Mexico Will Not Manage Without InnovationFri, 03/08/2019 - 11:35
Q: What are the main benefits and added value your company provides compared to other equipment providers?
A: We participate in industries like pharma, chemicals and food and beverages, offering an integral solution that includes the technology from the different firms we represent. All our equipment partners are global leaders in their own area. In addition to having a team with a high level of expertise, we also try to provide equipment and services at a good price and with a strong aftersales approach. Although we may not be the largest equipment distributor in Mexico, we have a significant presence in the field of analytics through the Japanese brand HORIBA, which has 70 years of experience in the market.
HORIBA is the world’s third-largest company focused on analytics equipment and has trademark technologies for identifying and characterizing particle sizes through methods like laser dispersion. Particle size is important in many industrial processes because it reveals the properties of a substance and how it will aggregate or react. HORIBA’s technology can test particles regardless of their state, whether solid, emulsified or any other.
Q: How does SELCI manage its sales strategy and what are your growth plans regarding sales and distribution?
A: We work with laboratory directors, scientists involved in research and quality control and technology directors. On average, our clients are medium-sized companies with budgets of US$100,000 per piece of equipment. Although we are based in Guadalajara, our clients are spread across the country. We operate through sales representatives and sub-distributors but we are already looking at Mexico City as our next office destination. We are focusing on increasing our presence there, but it is not easy. The macroeconomic climate does not favor large investments at the moment and we need to find specialized people who know our products.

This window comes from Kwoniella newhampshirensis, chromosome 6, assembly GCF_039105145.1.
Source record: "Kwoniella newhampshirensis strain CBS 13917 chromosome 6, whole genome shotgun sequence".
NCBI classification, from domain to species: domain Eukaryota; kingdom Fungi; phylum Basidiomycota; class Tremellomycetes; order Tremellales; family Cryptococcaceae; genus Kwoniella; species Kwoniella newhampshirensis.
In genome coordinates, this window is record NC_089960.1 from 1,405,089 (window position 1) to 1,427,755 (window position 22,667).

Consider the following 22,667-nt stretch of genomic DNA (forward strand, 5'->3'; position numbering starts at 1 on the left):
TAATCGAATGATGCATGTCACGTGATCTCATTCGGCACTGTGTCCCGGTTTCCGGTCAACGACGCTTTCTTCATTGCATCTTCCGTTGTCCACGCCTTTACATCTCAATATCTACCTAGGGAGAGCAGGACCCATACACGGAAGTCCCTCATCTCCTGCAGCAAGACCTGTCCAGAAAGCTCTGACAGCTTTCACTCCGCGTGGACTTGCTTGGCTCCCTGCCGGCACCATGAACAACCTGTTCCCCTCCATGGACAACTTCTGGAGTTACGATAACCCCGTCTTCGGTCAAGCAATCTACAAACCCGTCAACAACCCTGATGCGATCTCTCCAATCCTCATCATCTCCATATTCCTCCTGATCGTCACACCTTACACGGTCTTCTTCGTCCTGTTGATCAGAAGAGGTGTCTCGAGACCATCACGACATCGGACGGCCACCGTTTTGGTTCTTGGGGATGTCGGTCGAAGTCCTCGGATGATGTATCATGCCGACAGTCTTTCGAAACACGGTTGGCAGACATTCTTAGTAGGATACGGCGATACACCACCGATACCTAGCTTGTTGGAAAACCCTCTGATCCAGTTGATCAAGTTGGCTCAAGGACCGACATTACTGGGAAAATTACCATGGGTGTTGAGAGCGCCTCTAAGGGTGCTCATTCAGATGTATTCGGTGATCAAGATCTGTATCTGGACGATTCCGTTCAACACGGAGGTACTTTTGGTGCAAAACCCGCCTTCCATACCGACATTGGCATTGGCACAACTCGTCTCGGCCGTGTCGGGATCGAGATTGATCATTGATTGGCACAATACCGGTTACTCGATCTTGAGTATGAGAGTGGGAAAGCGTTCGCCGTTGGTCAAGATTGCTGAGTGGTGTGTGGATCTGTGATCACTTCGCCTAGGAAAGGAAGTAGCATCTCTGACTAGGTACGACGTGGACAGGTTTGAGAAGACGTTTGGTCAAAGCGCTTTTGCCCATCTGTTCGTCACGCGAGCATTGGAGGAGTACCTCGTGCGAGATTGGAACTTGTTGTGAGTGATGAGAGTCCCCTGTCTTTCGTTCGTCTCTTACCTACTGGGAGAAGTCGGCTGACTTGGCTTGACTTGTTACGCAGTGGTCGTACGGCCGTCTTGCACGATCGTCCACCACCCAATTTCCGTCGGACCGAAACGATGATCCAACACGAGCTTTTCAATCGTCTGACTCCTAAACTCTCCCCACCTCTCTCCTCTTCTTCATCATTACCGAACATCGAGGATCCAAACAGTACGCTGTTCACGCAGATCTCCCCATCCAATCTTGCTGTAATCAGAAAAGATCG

Q: What opportunities do you see for Mexico to advance as a technology and innovation hub?
A: Over the past 25 years, technology development has blossomed in Mexico. However, there is still a lack of awareness regarding the implementation and enforcement of manufacturing regulations, both in terms of quality and ethics. When new products are developed without proper standards or quality controls, companies simply choose not to adhere to nonmandatory constraints.
The central issue is education, ranging from traditional education to raising awareness on how technological and scientific innovations advance. There should be a focus on boosting research and innovation toward patented products from a private and public standpoint, lest we want to remain dependent on our relationship with other countries for years to come. Mexico is simply not going to manage without innovation and its own patents. Countries like Korea have developed an investment strategy focused on R&D and now they are important players in this area.
Q: What are your main priorities for 2019?
A: We want to consolidate another year of contracts, to fulfill the expectations of our providers and to potentially open a new office in Mexico City. There are hindering factors that could impact the development of our operations, including the dollar-peso exchange rate, the political climate between Mexico and the US and changes in incentive packages and tax schemes in both countries. However, we will continue looking for new opportunities.